Electron Microscope

An electron microscope is a microscope that uses a beam of accelerated electrons as a source of illumination. Because the wavelength of an electron can be up to 100,000 times shorter than that of visible light photons, the electron microscope has a higher resolving power than a light microscope and can reveal the structure of smaller objects. A transmission electron microscope can achieve better than 50 pm resolution and magnifications of up to about 10,000,000x whereas most light microscopes are limited by diffraction to about 200 nm resolution and useful magnifications below 2000x.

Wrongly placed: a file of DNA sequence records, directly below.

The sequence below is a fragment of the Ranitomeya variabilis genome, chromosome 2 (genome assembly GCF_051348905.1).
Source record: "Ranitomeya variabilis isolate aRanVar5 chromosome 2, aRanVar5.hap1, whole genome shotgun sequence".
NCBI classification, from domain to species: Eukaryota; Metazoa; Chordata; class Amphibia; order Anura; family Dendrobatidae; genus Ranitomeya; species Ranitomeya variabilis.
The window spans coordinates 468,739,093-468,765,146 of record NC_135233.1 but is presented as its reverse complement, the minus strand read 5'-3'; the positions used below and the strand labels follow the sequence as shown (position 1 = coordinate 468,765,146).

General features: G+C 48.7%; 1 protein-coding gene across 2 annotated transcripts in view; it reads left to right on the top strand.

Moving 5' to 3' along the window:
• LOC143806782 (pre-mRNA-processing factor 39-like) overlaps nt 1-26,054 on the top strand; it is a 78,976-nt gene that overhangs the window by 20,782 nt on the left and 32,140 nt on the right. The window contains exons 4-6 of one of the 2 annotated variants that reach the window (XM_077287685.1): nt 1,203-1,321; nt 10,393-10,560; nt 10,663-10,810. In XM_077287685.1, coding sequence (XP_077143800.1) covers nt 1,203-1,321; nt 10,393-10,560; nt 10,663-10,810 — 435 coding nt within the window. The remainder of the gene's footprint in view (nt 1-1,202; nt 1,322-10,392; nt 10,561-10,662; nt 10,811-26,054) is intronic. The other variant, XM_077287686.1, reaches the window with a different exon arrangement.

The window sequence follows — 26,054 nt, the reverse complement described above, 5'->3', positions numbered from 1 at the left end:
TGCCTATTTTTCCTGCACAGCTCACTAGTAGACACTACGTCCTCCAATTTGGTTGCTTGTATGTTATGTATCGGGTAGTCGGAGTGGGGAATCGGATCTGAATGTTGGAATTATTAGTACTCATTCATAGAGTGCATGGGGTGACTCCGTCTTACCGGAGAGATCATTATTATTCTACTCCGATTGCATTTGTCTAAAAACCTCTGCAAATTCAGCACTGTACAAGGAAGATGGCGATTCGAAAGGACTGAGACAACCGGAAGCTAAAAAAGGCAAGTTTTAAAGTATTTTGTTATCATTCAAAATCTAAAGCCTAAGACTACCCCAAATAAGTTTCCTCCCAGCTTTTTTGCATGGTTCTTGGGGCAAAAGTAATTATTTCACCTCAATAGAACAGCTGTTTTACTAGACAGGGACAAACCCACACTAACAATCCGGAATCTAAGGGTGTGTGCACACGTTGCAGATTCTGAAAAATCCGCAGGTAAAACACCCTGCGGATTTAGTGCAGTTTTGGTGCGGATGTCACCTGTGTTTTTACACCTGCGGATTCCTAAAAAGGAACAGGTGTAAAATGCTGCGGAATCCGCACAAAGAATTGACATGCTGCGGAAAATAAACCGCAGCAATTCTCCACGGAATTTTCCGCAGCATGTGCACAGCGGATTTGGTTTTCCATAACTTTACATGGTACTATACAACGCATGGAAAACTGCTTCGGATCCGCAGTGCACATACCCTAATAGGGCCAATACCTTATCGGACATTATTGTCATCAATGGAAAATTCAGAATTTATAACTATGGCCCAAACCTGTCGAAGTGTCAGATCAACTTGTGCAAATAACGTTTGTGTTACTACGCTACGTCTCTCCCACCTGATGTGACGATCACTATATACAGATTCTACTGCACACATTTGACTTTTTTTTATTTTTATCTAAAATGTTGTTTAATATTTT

The transmission electron microscope uses electrostatic and electromagnetic lenses to control the electron beam and focus it to form an image. These electron optical lenses are analogous to the glass lenses of an optical light microscope. Electron microscopes are used to investigate the ultrastructure of a wide range of biological and inorganic specimens including microorganisms, cells, large molecules, biopsy samples, metals, and crystals. Industrially, the electron microscope is often used for quality control and failure analysis. Modern electron microscopes produce electron micrographs using specialized digital cameras and frame grabbers to capture the image. (Source: WikiPedia)